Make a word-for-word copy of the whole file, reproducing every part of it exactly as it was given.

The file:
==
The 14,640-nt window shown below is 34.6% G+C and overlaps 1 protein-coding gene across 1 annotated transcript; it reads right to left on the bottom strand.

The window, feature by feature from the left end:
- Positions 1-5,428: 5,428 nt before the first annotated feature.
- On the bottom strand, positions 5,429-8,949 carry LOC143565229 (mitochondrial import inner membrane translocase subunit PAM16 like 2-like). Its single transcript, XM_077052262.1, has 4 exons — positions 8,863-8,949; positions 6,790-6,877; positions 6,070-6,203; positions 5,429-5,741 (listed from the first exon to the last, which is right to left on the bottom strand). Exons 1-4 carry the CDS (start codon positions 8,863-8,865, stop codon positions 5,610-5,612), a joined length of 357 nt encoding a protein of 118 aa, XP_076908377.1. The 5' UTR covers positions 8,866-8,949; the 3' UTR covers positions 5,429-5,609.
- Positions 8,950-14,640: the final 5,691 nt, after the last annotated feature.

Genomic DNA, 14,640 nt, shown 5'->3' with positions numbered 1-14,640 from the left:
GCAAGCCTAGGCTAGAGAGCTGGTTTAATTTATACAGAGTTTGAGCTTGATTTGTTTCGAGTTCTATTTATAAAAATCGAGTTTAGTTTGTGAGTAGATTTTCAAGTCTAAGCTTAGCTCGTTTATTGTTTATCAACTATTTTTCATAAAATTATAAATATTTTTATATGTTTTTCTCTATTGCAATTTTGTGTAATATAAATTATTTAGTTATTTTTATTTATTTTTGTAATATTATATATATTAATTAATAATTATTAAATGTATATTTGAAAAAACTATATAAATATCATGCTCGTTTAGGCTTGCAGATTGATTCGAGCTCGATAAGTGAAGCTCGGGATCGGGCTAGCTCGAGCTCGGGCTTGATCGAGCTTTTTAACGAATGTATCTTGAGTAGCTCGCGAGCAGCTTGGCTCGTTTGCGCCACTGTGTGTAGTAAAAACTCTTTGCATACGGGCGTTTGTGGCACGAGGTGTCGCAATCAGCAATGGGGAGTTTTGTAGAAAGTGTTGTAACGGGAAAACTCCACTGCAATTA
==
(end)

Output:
The 14,640-nt window shown below is 34.6% G+C and overlaps 1 protein-coding gene across 1 annotated transcript; it reads right to left on the bottom strand.

The window, feature by feature from the left end:
- Positions 1-5,428: 5,428 nt before the first annotated feature.
- On the bottom strand, positions 5,429-8,949 carry LOC143565229 (mitochondrial import inner membrane translocase subunit PAM16 like 2-like). Its single transcript, XM_077052262.1, has 4 exons — positions 8,863-8,949; positions 6,790-6,877; positions 6,070-6,203; positions 5,429-5,741 (listed from the first exon to the last, which is right to left on the bottom strand). Exons 1-4 carry the CDS (start codon positions 8,863-8,865, stop codon positions 5,610-5,612), a joined length of 357 nt encoding a protein of 118 aa, XP_076908377.1. The 5' UTR covers positions 8,866-8,949; the 3' UTR covers positions 5,429-5,609.
- Positions 8,950-14,640: the final 5,691 nt, after the last annotated feature.

Genomic DNA, 14,640 nt, shown 5'->3' with positions numbered 1-14,640 from the left:
GCAAGCCTAGGCTAGAGAGCTGGTTTAATTTATACAGAGTTTGAGCTTGATTTGTTTCGAGTTCTATTTATAAAAATCGAGTTTAGTTTGTGAGTAGATTTTCAAGTCTAAGCTTAGCTCGTTTATTGTTTATCAACTATTTTTCATAAAATTATAAATATTTTTATATGTTTTTCTCTATTGCAATTTTGTGTAATATAAATTATTTAGTTATTTTTATTTATTTTTGTAATATTATATATATTAATTAATAATTATTAAATGTATATTTGAAAAAACTATATAAATATCATGCTCGTTTAGGCTTGCAGATTGATTCGAGCTCGATAAGTGAAGCTCGGGATCGGGCTAGCTCGAGCTCGGGCTTGATCGAGCTTTTTAACGAATGTATCTTGAGTAGCTCGCGAGCAGCTTGGCTCGTTTGCGCCACTGTGTGTAGTAAAAACTCTTTGCATACGGGCGTTTGTGGCACGAGGTGTCGCAATCAGCAATGGGGAGTTTTGTAGAAAGTGTTGTAACGGGAAAACTCCACTGCAATTA